To unlock the truth about wanting nothing Eckhart invites his hearers to use their ‘metaphysical imagination’ and conceptualize their own non-existence. “For a man to possess true poverty, he must be as free of his created will as he was when he was not.” The prior non-existence of “when he was not” is not, for Eckhart, an absolute cessation of being, but non-existence as a creature. It is existence prior to existence as a creature wherein the creature is “free of his created will” and therefore “wants nothing.” This distinction, which is fundamental to Eckhart’s teaching on poverty, has its foundation in his quasi-Platonic metaphysics. In Eckhart’s metaphysics existence as a particular creature, the esse formale, is distinguished from existence itself, the esse virtuale. ‘Being in this particular form’ (esse formale) is secondary to and contingent upon ‘being in itself’ (esse virtuale). Creatures have no real existence in themselves. They are in that sense nothing. For, existence – that I am – does not arise from what I am: it is not a property of my created self. Rather, that I am is the necessary pre-condition of what I am (as creature). Eckhart refers to this transcendental ‘pre-existence’ as “when I stood in my first cause.” The first cause, a category borrowed from the Liber de causis, is the primary creating cause of all existence and is necessarily also the cause of itself. Aquinas identified this uncaused first cause with God. Eckhart claims this standing for himself: “When I stood in my first cause, I then had no ‘God,’ and then I was my own cause,” (Pr. 52: Colledge, 200). He makes clear, though, that this “lofty status” (rîcheit) is enjoyed equally by God, the highest angel, the soul and the fly. “The least of these beings possesses in God as much as he possesses.” (Pr. 52: Colledge, 200). When, prior to “receiving created being,” Eckhart stood in his first cause, he was uncaused “bare being” (ledic sîn). In that pure and formless state nothing needed to be added to what he was in order for him to be complete. Not even God. “Then I wanted myself and wanted no other thing: what I wanted I was and what I was I wanted, and thus I was free of God and all things.” (Pr. 52: Walshe, 421).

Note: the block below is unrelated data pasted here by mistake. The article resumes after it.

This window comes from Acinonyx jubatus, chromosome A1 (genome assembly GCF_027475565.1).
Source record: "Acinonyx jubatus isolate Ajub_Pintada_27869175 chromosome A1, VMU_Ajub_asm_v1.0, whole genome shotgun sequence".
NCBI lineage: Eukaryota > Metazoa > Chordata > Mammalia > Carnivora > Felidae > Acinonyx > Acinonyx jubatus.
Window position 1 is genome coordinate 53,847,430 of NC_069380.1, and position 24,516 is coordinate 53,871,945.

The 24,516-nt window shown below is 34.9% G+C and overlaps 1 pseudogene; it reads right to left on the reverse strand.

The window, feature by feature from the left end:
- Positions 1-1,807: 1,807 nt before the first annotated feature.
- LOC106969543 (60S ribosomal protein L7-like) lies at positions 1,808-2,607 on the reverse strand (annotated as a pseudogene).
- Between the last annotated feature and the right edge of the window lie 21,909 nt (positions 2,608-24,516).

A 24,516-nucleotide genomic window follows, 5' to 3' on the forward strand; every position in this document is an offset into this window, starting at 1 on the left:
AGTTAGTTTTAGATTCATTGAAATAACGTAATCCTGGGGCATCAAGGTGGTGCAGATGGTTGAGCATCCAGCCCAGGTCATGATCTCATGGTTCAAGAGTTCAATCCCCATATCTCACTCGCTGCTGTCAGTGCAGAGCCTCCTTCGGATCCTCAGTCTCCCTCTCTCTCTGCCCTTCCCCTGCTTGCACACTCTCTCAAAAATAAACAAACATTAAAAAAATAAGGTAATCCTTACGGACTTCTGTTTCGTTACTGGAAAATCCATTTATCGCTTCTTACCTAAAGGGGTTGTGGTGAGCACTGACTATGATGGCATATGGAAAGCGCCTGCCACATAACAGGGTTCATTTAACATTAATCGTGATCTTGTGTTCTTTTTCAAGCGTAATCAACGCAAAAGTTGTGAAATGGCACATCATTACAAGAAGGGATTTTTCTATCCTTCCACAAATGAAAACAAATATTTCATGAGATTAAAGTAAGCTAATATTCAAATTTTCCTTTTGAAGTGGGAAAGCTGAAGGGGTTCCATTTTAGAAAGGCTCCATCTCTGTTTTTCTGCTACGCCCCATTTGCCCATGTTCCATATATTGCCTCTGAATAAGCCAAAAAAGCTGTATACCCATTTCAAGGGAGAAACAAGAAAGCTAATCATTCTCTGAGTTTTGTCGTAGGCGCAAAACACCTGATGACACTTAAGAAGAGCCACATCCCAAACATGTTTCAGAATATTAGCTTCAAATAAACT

Eckhart’s use of the first person ‘I’ here and throughout the sermon is significant. If ever there was the sound of heresy on his lips it is here, where he explicitly identifies himself with the uncaused cause and seems even to place himself above God. But this is not Eckhart’s intention at all. The subject of the ‘I’ in these statements is not the particular creature, Meister Eckhart, but uncaused ‘bare being’ itself. Eckhart is not making heretical claims for his created self, but expressing in intentionally confronting language the radical shift of identity that attends poverty of spirit. The poor person is one who ‘dis-identifies’ with the created self (which has a God), and identifies instead with uncreated being, (which, as cause of itself, has no ‘God’).